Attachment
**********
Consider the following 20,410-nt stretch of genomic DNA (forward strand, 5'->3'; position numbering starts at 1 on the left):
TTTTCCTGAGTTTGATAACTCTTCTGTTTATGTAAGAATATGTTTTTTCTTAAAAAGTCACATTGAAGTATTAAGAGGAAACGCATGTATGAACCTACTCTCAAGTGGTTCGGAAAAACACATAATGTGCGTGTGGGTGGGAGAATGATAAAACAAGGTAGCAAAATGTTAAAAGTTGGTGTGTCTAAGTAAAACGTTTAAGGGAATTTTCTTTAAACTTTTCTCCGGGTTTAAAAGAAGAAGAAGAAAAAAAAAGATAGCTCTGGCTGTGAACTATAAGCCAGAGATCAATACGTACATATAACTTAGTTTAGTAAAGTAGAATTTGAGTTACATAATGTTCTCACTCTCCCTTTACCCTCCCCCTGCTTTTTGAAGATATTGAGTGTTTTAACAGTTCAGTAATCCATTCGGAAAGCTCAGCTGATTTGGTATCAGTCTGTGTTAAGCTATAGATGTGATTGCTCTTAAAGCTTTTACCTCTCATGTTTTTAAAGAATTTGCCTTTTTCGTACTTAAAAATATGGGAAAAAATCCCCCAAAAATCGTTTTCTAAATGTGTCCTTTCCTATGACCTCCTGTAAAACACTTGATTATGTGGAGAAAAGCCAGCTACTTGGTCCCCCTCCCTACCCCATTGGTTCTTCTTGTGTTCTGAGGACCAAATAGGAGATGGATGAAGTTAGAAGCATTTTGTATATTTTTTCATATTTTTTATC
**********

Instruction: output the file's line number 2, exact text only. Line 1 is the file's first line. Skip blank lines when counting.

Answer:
TTTTCCTGAGTTTGATAACTCTTCTGTTTATGTAAGAATATGTTTTTTCTTAAAAAGTCACATTGAAGTATTAAGAGGAAACGCATGTATGAACCTACTCTCAAGTGGTTCGGAAAAACACATAATGTGCGTGTGGGTGGGAGAATGATAAAACAAGGTAGCAAAATGTTAAAAGTTGGTGTGTCTAAGTAAAACGTTTAAGGGAATTTTCTTTAAACTTTTCTCCGGGTTTAAAAGAAGAAGAAGAAAAAAAAAGATAGCTCTGGCTGTGAACTATAAGCCAGAGATCAATACGTACATATAACTTAGTTTAGTAAAGTAGAATTTGAGTTACATAATGTTCTCACTCTCCCTTTACCCTCCCCCTGCTTTTTGAAGATATTGAGTGTTTTAACAGTTCAGTAATCCATTCGGAAAGCTCAGCTGATTTGGTATCAGTCTGTGTTAAGCTATAGATGTGATTGCTCTTAAAGCTTTTACCTCTCATGTTTTTAAAGAATTTGCCTTTTTCGTACTTAAAAATATGGGAAAAAATCCCCCAAAAATCGTTTTCTAAATGTGTCCTTTCCTATGACCTCCTGTAAAACACTTGATTATGTGGAGAAAAGCCAGCTACTTGGTCCCCCTCCCTACCCCATTGGTTCTTCTTGTGTTCTGAGGACCAAATAGGAGATGGATGAAGTTAGAAGCATTTTGTATATTTTTTCATATTTTTTATC